Archives of American Art Journal to publish newly identified installation shots of the 1913 Armory Show

Released: 11/8/12

Fig. 1: Installation shot of the Matisse room, 1913 Armory Show, published in the New York Tribune, February 17, 1913 (p. 7)

Fig. 2: Installation shot of the Cubist room, 1913 Armory Show, published in the New York Tribune, February 17, 1913 (p. 7)

The Archives of American Art has always been central to the historiography of the 1913 Armory Show, as the repository of most of the official documents on the exhibition.  The Archives’ holdings have been crucial for publications on the show since its fiftieth anniversary in 1963, with significant papers added to our collections in 1962, 1965, 1988, and 2011. Funnily enough, important material seems to come to light for the anniversaries.

Now, in time for the approaching centenary, a special issue of the Archives of American Art Journal will publish several important new finds by scholar Laurette E. McCarthy.  The most significant is her identification and attribution of two seemingly lost installation photographs by Hagelstein Brothers, the official photographers of the Armory Show, which show in vivid detail the infamous Cubist and Matisse rooms (fig. 1 & 2).   As McCarthy notes in her post for the Archives of American Art Blog, these important images have been hiding in the open since they were published in the New York Tribune on the show’s opening day February 17, 1913. The photos can be found on page 118 of the first scrapbook of press clippings in the Armory Show records, but their small size and placement on the page apparently caused scholars to miss them. Nobody, not even Milton Brown, seems to have paid much attention to them until McCarthy noticed what they were.  McCarthy also identified twelve more long-sought photos of works of art by Hagelstein that were deposited in the Library of Congress in 1913.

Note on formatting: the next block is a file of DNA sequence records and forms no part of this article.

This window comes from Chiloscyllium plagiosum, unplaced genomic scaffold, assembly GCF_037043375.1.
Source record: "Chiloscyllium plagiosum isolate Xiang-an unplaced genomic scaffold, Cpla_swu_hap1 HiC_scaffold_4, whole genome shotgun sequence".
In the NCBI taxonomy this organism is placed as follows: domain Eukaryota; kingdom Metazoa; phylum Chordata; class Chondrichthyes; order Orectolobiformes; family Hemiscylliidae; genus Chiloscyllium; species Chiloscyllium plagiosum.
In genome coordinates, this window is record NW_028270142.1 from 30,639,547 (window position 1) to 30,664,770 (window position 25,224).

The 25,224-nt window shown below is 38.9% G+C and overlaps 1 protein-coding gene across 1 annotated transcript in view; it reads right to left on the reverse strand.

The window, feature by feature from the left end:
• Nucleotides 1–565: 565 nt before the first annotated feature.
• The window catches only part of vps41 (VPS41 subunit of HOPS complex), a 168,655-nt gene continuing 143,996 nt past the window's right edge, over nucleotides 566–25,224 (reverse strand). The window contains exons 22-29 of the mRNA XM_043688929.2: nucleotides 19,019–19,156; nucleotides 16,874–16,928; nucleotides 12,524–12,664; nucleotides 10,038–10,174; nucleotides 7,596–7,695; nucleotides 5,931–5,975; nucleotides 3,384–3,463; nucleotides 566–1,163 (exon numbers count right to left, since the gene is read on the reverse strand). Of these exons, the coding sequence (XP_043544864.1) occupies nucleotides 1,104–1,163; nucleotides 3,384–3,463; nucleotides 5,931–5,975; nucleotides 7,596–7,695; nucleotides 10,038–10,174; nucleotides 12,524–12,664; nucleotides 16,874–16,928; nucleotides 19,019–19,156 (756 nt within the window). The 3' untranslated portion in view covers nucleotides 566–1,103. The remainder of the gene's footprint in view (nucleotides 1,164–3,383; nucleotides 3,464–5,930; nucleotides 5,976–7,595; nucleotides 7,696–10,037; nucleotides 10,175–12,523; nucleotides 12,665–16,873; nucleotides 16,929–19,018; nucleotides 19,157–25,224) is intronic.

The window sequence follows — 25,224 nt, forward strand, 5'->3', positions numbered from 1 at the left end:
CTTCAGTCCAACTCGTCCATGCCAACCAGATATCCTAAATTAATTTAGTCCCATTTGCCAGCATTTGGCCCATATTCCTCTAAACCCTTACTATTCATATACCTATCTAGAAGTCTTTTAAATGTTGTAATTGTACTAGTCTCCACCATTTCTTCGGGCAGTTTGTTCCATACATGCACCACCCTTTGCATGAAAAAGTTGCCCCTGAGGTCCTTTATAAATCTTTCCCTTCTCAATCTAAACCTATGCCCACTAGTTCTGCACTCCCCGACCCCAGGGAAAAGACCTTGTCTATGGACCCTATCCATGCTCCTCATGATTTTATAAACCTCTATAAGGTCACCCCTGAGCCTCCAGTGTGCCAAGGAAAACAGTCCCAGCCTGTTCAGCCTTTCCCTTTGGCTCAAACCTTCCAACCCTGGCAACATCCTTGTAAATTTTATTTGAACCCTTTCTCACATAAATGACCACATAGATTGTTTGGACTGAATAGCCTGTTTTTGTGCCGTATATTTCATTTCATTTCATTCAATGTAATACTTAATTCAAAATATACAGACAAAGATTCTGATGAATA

The Archives is marking the Armory Show anniversary in a number of ways throughout 2013. The journal’s Armory Show issue will be published in January. The Archives will also launch an Armory Show website in 2013, funded by the Terra Foundation for American Art. We will send to the Montclair Art Museum an exhibit of our most important primary documents. The show, titled “The Story of the Armory Show: Some Notes as to Why and How it Happened, from the Archives of American Art,” will be installed in conjunction with the museum’s “The New Spirit: American Art in the Armory Show,” which opens on the hundredth anniversary of the original opening.   The New-York Historical Society has asked to borrow 69 of our most important documents to include in their fall 2013 show  “The Armory Show at 100.”  And of course, the 2013 Archives of American Art’s Annual Benefit will honor the Armory Show centennial and the Archives of American Art’s important place in the exhibition’s history.

Explore selected 1913 Armory Show-related resources at the Archives of American Art:

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